What are extras in cricket? It is not a complicated question, though it sounds like one. Many cricket leagues have their own set of rules and regulations; however, there are a set of well-known and standard extras in cricket. Let’s explore those different types of extras.
Even the users of online cricket betting markets make note of these extras, to place their bets accordingly.
Cricket is a sport that has fans worldwide. To outscore the opponent is the game’s goal. But the sport has many technicalities and nuances, and players have many different roles and responsibilities on the field.
Extras, which refer to any run or delivery that is not counted as part of the primary scoring. Extras are a crucial part of the game and can often play a significant role in deciding the outcome of a game.
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What are Extras in Cricket?
In cricket, extras refer to the runs that are not scored by the batsman but are added to the team’s total score. The umpire awards these runs to the batting team, not attributed to the individual batter.
Literally, extras are extra runs (other than the actual runs scored by a batsman).
Extras are awarded for various reasons, such as:
- The bowler bowling a no-ball or a wide,
- The ball hitting the batsman’s body or equipment and batsmen take runs
- The ball is not collected by the keeper and batter took runs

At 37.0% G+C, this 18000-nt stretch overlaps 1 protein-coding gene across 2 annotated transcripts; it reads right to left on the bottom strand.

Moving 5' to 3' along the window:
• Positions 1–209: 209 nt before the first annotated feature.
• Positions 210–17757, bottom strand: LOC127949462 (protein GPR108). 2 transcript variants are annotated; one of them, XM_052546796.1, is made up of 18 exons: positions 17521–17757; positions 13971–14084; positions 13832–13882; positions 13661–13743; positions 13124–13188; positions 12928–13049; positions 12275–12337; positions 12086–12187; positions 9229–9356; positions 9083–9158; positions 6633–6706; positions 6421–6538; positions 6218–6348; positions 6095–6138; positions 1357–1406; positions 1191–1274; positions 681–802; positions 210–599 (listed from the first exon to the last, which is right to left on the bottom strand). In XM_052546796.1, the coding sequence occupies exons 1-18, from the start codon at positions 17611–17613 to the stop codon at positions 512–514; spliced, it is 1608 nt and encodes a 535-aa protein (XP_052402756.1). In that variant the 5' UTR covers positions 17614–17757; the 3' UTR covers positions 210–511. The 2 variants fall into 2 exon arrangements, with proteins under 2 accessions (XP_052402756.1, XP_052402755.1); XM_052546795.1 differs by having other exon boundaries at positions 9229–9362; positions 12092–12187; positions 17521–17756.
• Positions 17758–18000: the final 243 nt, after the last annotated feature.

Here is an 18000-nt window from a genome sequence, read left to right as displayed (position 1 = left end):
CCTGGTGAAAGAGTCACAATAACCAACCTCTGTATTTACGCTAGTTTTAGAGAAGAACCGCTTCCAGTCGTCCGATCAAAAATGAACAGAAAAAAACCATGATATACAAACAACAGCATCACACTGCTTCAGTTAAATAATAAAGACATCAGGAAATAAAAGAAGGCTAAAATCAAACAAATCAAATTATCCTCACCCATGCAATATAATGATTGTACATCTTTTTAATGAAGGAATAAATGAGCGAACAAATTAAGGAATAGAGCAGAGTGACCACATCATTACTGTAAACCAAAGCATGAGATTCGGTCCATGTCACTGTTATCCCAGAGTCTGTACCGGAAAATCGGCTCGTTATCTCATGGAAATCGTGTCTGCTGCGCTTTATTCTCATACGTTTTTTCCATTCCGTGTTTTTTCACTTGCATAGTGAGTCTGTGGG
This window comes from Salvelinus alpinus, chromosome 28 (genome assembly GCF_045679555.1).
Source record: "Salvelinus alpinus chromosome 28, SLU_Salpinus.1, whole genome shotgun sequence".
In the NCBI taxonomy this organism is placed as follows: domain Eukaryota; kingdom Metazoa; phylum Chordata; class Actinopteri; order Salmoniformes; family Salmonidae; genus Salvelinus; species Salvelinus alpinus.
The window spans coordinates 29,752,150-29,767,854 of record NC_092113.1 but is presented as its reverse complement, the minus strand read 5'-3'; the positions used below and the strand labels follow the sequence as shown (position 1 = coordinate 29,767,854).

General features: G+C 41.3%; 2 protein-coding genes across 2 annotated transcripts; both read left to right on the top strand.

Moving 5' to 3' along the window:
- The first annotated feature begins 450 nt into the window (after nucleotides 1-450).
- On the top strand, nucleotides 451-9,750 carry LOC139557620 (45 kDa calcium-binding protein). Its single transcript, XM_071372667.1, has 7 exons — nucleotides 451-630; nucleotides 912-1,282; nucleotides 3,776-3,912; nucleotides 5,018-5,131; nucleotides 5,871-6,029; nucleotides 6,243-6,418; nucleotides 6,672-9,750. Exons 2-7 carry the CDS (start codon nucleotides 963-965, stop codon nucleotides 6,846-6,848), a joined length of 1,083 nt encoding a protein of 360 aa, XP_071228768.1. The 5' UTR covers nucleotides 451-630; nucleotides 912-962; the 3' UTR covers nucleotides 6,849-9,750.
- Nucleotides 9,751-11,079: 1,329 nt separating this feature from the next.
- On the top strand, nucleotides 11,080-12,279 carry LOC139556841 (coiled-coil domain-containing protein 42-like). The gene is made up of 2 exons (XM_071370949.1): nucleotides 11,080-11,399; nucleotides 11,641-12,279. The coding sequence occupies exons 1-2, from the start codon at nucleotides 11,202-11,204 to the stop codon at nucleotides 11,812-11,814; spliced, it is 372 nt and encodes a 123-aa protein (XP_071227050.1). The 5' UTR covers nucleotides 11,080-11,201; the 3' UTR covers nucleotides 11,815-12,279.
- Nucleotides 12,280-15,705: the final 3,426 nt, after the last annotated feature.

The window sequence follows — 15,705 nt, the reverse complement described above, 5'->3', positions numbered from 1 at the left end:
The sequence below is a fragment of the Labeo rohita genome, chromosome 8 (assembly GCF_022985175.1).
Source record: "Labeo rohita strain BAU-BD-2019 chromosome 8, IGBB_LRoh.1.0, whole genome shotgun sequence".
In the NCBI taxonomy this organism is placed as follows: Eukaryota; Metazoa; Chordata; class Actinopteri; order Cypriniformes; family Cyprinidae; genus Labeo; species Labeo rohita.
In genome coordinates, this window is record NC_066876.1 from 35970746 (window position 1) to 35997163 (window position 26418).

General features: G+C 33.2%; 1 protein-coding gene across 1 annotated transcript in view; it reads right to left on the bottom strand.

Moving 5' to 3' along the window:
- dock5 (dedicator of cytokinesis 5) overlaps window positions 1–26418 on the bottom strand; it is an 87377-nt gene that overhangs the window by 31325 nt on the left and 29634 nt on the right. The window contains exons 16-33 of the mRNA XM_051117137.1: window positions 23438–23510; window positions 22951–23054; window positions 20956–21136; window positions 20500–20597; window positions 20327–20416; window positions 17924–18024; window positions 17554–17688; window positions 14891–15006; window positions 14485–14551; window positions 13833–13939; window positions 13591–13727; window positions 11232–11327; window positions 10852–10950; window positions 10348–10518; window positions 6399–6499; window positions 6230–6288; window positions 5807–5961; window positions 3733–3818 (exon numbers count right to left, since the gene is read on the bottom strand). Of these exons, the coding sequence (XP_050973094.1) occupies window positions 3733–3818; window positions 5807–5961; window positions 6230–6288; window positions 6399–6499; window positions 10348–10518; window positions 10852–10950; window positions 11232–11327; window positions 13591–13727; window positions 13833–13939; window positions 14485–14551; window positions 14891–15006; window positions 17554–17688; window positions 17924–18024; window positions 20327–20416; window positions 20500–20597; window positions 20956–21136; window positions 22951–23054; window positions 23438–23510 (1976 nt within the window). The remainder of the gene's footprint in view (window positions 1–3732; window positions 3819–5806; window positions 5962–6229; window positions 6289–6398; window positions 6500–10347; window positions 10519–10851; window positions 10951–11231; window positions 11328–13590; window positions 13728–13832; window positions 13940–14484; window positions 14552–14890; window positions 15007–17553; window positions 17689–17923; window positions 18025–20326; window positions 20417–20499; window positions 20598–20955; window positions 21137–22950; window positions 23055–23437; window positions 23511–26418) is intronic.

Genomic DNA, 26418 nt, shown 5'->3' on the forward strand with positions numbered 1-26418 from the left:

- The fielding team infringed the laws of the game.
The teams often strive to minimize the number of extras in cricket, as it can impact the scores significantly.
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What Are the Different Types of Extras in Cricket?
There are five major types of extras in cricket, each with specific rules and conditions. By understanding these different types of extras, players and fans alike can gain a deeper appreciation of the complexities and subtleties of this beloved sport. Continue reading to learn more about these Extras in cricket.
Byes are runs that the team scores when the batsman misses, the keeper misses & the run is taken.
- During this, the ball doesn’t have any contact with the batsman.
- The keeper misses to collect the ball.
- The batsmen complete the run.
The runs collected are added to the team’s score. Batting team can take more than one run.
Leg byes are similar to byes, but the only difference is that there is contact of ball with the batsman.
- It occurs when the ball hits the batsman’s body or equipment
- It is before being caught by the wicket-keeper or a fielder.
- The batsmen complete the run.
The runs collected are added to the team’s score, and the umpire decides whether the ball hits the batsman’s body or equipment.
Wides are another common type of extras in cricket. A wide delivery is bowled outside the batsman’s reach and is deemed too wide for him to hit.
- There is a wide line at the crease, adjacent to the stumps.
- If the ball goes beyond that line, it is given as Wide & one run is awarded to the batting team.
- Wides are also given, if the ball goes above the head (when the batter is standing in the normal position).